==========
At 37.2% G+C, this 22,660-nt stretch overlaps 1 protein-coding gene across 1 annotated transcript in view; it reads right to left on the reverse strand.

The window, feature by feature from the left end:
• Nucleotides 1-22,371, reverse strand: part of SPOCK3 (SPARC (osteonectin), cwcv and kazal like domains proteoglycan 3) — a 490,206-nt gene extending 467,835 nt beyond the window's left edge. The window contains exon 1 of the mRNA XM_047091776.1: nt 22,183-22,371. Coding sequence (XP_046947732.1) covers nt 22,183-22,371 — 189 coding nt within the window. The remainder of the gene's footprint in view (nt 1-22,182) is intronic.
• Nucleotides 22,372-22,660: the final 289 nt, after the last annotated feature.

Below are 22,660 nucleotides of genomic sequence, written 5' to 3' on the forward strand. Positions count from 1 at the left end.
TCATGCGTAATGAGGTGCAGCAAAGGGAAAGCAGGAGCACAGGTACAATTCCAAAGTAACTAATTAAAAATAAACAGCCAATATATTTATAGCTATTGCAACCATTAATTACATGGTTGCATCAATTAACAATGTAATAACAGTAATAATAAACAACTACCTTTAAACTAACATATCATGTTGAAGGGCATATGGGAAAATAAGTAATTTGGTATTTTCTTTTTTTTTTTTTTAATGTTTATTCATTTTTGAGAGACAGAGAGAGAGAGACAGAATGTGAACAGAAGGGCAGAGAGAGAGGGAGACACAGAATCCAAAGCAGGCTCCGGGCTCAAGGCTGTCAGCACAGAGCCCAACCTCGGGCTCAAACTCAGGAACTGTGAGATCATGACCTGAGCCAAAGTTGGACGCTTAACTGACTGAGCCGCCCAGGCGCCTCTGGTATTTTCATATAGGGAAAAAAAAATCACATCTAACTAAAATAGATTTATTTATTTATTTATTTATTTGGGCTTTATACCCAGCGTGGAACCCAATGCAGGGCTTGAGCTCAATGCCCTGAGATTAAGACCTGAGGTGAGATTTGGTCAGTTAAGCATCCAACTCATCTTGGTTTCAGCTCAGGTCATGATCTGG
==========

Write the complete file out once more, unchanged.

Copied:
At 37.2% G+C, this 22,660-nt stretch overlaps 1 protein-coding gene across 1 annotated transcript in view; it reads right to left on the reverse strand.

The window, feature by feature from the left end:
• Nucleotides 1-22,371, reverse strand: part of SPOCK3 (SPARC (osteonectin), cwcv and kazal like domains proteoglycan 3) — a 490,206-nt gene extending 467,835 nt beyond the window's left edge. The window contains exon 1 of the mRNA XM_047091776.1: nt 22,183-22,371. Coding sequence (XP_046947732.1) covers nt 22,183-22,371 — 189 coding nt within the window. The remainder of the gene's footprint in view (nt 1-22,182) is intronic.
• Nucleotides 22,372-22,660: the final 289 nt, after the last annotated feature.

Below are 22,660 nucleotides of genomic sequence, written 5' to 3' on the forward strand. Positions count from 1 at the left end.
TCATGCGTAATGAGGTGCAGCAAAGGGAAAGCAGGAGCACAGGTACAATTCCAAAGTAACTAATTAAAAATAAACAGCCAATATATTTATAGCTATTGCAACCATTAATTACATGGTTGCATCAATTAACAATGTAATAACAGTAATAATAAACAACTACCTTTAAACTAACATATCATGTTGAAGGGCATATGGGAAAATAAGTAATTTGGTATTTTCTTTTTTTTTTTTTTAATGTTTATTCATTTTTGAGAGACAGAGAGAGAGAGACAGAATGTGAACAGAAGGGCAGAGAGAGAGGGAGACACAGAATCCAAAGCAGGCTCCGGGCTCAAGGCTGTCAGCACAGAGCCCAACCTCGGGCTCAAACTCAGGAACTGTGAGATCATGACCTGAGCCAAAGTTGGACGCTTAACTGACTGAGCCGCCCAGGCGCCTCTGGTATTTTCATATAGGGAAAAAAAAATCACATCTAACTAAAATAGATTTATTTATTTATTTATTTATTTGGGCTTTATACCCAGCGTGGAACCCAATGCAGGGCTTGAGCTCAATGCCCTGAGATTAAGACCTGAGGTGAGATTTGGTCAGTTAAGCATCCAACTCATCTTGGTTTCAGCTCAGGTCATGATCTGG